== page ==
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The Mary Valley Heritage Railway is in such a dire financial situation, it cannot be turned around by residents using the service as the MVHR Management Committee would have people believe.
Only the immediate receipt of huge grants — in the order of hundreds of thousands of dollars — can save the region’s best-loved icon in the short-term.
In the long-term, unless the MVHR Management Committee immediately adopts the recommendations of a 2010 State Government-commissioned report, there will be no permanent resurrection from the financial depths to which the organisation has sunk.
As stated on page 1, the Mary Valley Heritage Railway is in dire financial straits. Current figures for March show that the organisation suffered a loss of nearly $5,000. This figure, however, is incorrect.
A recent MVHR newsletter states that March was a 3-pay month; however only two pays are listed (totalling about $35,500 plus $3,100 for superannuation).
There are currently 11 employees jointly being paid, on average, $17,000 per fortnight. The wages that should be listed on March’s Profit & Loss statement should therefore be about $51,000. The total income for March was listed as only $49,850.
Unfortunately, these figures have been consistent throughout the past few years and, if not for the many thousands of dollars in grants the association has received, it would have folded long ago. (Taxpayers have contributed just under a million dollars in the last five years.)
In January of 2010, the Queensland Department of Employment, Economic Development & Innovation (DEEDI) commissioned Grant Thornton Australia Limited to 'undertake a comprehensive review of the MVHR'. This review was completed in March last year and its findings were damning.
Here are some quotes from that report:
“MVHR began operation in 1998 and currently operates steam train and rail motor tours through the scenic Mary Valley. It has been reliant on grant support for many years and has recently experienced deteriorating results.”
“MVHR is unable to sustain itself on an operating basis at current passenger levels and must rely on grant income. Without grant income, the business loses approximately $150k each year.”
“The business has been reliant on grants to compensate for large operating losses.”
“Without further external support, operating losses or one-off events will eventually lead to the financial failure of the organisation.”
“With severely depleted resources, MVHR has a high risk of failure unless it develops a clear path to self sustainability. This requires an increased focus on business development and improving customer service.”
“MVHR’s existing agents network is largely unsupported and ineffective. Not only does the network need to be re-focused and expanded geographically but MVHR needs to adapt its systems to make it easier for agents to book.”
“It is important for MVHR to secure the involvement of representatives from bodies such as Tourism Queensland or other regional tourist organisations on its management committee so that the business accesses these skills and remains connected with issues and opportunities in the broader tourist market.”
What is concerning about the Report’s recommendations is that the MVHR Management Committee has not fully implemented any of them. Most it has ignored. Those recommendations the Committee has tried to address have been half-hearted attempts at best... and ineffective.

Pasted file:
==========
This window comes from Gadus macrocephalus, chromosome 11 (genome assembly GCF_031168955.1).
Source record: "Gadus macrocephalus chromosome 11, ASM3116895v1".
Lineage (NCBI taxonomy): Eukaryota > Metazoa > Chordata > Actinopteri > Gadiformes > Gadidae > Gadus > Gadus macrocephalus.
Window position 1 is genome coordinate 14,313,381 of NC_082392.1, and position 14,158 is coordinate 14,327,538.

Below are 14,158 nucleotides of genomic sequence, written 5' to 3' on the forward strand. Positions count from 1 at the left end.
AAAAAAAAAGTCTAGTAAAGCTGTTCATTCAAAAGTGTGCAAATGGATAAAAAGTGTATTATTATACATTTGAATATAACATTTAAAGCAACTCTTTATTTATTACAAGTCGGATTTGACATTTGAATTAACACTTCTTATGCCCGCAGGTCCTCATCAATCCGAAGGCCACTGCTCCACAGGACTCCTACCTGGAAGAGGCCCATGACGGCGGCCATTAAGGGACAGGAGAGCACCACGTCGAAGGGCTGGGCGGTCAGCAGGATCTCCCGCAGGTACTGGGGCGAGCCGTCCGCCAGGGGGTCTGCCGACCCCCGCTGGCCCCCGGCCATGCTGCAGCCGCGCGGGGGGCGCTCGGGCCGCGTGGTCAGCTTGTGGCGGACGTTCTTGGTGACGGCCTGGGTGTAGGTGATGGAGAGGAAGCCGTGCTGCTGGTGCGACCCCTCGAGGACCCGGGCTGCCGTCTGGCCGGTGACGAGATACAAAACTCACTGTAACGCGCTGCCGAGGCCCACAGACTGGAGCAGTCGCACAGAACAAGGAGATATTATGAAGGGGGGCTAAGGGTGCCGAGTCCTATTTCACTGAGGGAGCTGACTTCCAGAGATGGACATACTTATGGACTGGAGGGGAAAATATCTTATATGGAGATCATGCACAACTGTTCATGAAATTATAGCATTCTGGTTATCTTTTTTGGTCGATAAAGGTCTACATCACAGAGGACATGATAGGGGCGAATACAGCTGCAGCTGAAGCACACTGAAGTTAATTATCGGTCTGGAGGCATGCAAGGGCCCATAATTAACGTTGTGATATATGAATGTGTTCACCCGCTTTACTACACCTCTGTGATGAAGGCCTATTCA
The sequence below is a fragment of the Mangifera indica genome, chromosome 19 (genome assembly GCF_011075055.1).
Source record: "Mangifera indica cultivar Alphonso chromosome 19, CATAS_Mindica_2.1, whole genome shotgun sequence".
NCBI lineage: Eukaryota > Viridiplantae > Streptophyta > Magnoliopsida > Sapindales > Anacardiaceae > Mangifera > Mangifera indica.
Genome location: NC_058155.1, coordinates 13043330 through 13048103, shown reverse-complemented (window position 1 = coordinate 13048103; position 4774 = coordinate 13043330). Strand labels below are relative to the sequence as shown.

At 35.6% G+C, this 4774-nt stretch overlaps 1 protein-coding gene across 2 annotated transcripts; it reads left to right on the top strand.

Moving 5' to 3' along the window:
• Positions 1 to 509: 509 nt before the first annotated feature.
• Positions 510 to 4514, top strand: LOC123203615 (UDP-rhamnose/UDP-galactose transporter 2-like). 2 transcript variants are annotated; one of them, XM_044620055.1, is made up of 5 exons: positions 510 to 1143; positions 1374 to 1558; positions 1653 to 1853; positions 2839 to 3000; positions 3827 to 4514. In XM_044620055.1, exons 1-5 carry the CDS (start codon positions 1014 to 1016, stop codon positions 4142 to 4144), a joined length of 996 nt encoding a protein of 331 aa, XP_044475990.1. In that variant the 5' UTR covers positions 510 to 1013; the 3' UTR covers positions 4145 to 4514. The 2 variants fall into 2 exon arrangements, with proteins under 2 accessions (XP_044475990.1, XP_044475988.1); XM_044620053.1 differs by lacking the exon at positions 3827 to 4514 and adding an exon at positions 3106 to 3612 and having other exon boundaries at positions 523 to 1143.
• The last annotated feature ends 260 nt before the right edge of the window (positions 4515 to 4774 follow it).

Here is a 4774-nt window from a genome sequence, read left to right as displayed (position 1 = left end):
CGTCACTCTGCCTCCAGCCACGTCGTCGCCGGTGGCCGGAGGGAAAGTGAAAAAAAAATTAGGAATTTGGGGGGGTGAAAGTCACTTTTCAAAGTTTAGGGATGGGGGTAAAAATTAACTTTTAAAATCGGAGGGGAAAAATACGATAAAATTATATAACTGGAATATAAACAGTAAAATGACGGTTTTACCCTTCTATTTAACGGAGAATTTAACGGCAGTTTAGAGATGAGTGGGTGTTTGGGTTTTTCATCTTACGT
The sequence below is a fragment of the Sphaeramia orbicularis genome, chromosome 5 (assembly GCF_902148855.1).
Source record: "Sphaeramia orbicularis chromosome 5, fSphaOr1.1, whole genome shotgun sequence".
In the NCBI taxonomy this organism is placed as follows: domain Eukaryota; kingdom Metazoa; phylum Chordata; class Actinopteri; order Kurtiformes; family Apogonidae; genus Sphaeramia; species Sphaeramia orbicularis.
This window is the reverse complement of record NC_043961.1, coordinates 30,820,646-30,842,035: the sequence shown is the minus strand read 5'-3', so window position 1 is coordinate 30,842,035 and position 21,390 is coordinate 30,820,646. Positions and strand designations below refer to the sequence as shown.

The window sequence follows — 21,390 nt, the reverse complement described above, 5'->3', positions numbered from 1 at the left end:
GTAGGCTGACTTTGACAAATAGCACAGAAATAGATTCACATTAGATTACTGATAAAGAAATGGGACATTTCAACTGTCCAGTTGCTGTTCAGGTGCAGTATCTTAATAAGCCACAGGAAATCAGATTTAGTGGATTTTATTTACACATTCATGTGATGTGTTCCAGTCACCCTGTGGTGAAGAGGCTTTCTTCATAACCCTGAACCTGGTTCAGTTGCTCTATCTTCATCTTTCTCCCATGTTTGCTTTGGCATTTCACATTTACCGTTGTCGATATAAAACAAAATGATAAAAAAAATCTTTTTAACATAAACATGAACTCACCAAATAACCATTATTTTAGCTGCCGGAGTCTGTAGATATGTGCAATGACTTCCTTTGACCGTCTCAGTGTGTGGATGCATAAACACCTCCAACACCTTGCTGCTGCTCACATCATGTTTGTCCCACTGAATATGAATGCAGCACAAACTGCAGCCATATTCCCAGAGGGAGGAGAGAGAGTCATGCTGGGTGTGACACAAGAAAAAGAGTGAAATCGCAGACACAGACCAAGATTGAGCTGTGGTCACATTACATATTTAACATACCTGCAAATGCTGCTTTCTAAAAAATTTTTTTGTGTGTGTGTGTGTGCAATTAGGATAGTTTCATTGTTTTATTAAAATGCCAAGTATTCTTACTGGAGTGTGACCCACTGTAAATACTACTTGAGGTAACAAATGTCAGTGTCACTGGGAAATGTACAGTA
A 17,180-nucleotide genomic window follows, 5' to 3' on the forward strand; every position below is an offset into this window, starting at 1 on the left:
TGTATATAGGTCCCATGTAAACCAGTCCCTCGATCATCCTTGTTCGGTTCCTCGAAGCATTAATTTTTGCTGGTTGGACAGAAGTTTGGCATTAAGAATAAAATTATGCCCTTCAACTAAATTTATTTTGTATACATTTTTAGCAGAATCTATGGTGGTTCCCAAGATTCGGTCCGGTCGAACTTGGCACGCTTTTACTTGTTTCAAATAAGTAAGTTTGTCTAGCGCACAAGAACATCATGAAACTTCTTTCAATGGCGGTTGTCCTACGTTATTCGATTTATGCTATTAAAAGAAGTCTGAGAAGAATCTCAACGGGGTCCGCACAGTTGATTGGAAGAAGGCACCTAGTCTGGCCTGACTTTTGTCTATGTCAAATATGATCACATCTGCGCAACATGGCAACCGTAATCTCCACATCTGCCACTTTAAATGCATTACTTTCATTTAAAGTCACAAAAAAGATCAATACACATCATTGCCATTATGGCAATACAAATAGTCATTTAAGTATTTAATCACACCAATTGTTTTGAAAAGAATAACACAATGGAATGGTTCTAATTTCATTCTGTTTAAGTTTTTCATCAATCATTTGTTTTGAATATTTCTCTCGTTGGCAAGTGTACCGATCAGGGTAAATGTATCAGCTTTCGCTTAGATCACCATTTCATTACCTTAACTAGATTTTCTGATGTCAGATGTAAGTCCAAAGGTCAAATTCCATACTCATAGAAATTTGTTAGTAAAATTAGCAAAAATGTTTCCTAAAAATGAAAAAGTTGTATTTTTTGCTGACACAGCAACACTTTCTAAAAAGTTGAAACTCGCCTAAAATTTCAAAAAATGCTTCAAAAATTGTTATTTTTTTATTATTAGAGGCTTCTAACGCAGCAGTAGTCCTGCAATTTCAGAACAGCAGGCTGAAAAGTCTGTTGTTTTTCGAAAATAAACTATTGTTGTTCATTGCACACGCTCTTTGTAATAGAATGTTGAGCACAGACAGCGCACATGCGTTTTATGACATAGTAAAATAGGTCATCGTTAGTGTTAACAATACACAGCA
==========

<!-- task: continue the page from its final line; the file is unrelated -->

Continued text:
To quote more figures: • In December, January and February, the MVHR’s total income was $127,795. Employment costs alone were $108,442 or 85% of all income. • As of the last day in February, MVHR Cash Assets were $37,386 and, at the last day in December, they were $130,043. This leaves a loss of $92,657 within only two months of operations.
Recent reports in other media state that members of the MVHR Management Committee have been ‘cleared’ of any wrongdoing; however, it took multiple court orders to force the MVHR Management Committee to allow members representing the Gympie & District Historical Society to see the Association’s membership register and financial reports. The question must be asked: If the Management Committee is operating in a transparent and efficient way, why did it take a court order for members to be allowed to view these documents? It was found from these documents that some liabilities had been counted as assets.
The MVHR Management Committee had also applied to Change the Rules of the Association; however a further court order caused this to be withdrawn because it was found there had been no quorum at the Special General Meeting that was called to have the changes implemented.
Furthermore, there are three issues still outstanding in the Supreme Court since the presiding judge could not immediately make a decision and so deferred these to a later date.
Current promotional material produced by members of the MVHR Management Committee state “our operational activity is entirely staffed by volunteers”. While this may be true of the trains’ actual operation, no train could operate without office and ticketing personnel, track or train maintenance, or the fulfilment of the many other tasks that are required to ensure the safe travel of passengers on board.
It will be a truly sad day when (if?) the Rattler and the Tozer Street Station close their doors for the last time. Unless substantial financial assistance is received NOW (followed by full implementation of the Grant Thornton reforms), we can start waving our home-grown icon goodbye.
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